In an attempt to mock the Minneapolis StarTribune's lack of resources or will to cover real news stories, I have travelled to the scene of the monumental Senate election that will take place on Tuesday, January 19. Big spending, soft on crime Martha Coakley takes on mushy moderate Scott Brown and the nation is riveted, at least the part of the nation that isn't obsessing over Brett Favre's Vikings playoff debut.
Since Boston is your average ultra-liberal city, I chose the small town of Northampton in the western end of the state as my base for reporting. The state is in a frenzy with advertising. While listening to the Alice Cooper radio show out of Springfield, every commercial break featured a Martha Coakley ad. Cooper's radio show isn't what one would expect. He plays some good old tunes from the likes of Harry Nilsson, but mixes in wussy rock stylings of Foreigner, but I digress.
The biggest surprise to this reporter was the relatively even-handed coverage of the election. The Daily Hampshire Gazette (maybe Sisyphus can check to see if they are a Pulitzer Peer of the Strib) ran two articles on the race in their weekend edition of the paper published this morning. One article featured a horse-race style recap: Coakley was expected to win easily but stumbled and is now trailing in some polls.
A second article details the fact that the Democrats are throwing the kitchen sink into a last ditch campaign effort, with visits from President Clinton yesterday, President Obama today and Vice President Biden making accusations about Brown. The article paints the administration as desperate and panicked:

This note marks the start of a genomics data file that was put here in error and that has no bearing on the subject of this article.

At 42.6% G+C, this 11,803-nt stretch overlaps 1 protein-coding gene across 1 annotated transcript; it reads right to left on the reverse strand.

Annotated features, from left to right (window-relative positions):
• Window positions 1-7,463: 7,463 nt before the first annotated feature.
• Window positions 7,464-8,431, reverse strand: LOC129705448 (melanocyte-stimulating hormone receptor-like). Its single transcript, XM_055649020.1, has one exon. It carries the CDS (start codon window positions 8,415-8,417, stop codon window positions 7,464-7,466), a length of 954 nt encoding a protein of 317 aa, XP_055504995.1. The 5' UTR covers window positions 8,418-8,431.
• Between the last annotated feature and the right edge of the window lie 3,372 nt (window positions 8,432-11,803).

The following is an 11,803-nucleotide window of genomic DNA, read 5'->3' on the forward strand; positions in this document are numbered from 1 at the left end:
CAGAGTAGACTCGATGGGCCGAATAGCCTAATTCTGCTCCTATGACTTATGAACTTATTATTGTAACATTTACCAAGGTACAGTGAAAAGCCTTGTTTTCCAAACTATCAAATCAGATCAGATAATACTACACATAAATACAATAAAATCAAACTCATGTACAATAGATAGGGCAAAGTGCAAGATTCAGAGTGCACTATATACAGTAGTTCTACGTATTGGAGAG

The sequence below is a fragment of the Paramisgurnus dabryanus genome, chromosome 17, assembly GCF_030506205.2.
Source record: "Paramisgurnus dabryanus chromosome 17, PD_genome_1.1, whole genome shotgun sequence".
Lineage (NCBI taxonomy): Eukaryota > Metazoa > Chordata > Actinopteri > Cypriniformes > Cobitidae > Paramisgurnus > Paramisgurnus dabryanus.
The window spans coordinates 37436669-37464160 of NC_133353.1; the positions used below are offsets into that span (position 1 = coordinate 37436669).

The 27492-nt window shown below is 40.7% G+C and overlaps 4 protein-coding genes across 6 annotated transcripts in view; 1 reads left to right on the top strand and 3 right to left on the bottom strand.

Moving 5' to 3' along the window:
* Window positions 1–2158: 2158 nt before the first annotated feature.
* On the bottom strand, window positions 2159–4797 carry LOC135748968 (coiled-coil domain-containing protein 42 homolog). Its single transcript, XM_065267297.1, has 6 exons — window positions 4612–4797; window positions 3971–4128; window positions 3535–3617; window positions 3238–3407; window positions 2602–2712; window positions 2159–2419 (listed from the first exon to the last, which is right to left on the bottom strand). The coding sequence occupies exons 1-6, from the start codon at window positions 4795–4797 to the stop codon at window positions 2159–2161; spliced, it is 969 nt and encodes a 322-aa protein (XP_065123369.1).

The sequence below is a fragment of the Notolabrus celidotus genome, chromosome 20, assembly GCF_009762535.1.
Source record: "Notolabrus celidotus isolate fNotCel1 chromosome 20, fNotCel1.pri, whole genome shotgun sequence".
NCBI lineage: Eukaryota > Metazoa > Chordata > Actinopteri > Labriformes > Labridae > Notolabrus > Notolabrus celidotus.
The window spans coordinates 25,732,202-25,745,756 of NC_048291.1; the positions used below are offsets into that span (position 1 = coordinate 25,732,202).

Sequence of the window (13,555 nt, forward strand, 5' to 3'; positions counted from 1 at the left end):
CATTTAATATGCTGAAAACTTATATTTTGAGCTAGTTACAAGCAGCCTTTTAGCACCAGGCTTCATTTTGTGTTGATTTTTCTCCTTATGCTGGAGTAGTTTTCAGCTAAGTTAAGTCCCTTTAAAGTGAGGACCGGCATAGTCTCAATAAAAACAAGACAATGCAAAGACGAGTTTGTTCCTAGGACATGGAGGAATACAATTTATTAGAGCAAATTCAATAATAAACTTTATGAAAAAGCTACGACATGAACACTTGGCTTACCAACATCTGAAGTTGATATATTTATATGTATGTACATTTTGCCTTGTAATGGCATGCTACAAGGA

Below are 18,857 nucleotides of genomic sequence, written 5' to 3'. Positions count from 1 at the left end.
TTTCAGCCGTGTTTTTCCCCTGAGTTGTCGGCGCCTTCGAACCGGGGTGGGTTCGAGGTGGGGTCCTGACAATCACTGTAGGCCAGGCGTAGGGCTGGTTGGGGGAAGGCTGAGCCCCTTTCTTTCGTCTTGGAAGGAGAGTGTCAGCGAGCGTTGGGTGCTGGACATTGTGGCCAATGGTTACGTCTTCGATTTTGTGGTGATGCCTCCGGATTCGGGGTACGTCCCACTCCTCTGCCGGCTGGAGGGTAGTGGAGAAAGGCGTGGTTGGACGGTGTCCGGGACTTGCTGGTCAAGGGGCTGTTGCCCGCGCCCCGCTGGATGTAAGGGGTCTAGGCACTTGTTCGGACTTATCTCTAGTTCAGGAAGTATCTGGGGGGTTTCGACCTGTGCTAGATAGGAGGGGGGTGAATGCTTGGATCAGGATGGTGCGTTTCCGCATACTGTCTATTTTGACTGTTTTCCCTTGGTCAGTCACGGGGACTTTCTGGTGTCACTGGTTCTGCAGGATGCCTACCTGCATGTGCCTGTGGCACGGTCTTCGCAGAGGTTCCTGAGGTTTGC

What changed from earlier in the week when the White House announced that the president wouldn't travel to Massachusetts? 'He got invited,' said White House Press Secretary Robert Gibbs. That invitation, Gibbs said, came Friday, one day after a Suffolk University survey signaled a possible death knell for the 60-vote Senate supermajority the president has been relying upon to pass his health-care bill and other initiatives through Congress before November's midterm elections.
The article goes on to suggest that the Democrats will attempt to delay Brown's certification as long as possible, in the event he wins.
The one thing missing from the coverage has been a description of the antics that Acorn and SEIU are preparing to ensure that Coakley wins. My analysis is that most of the shenanigans will need to be imported, since Massachusetts isn't used to close Senate elections. I'm keeping my eyes out for Al Franken's advisors.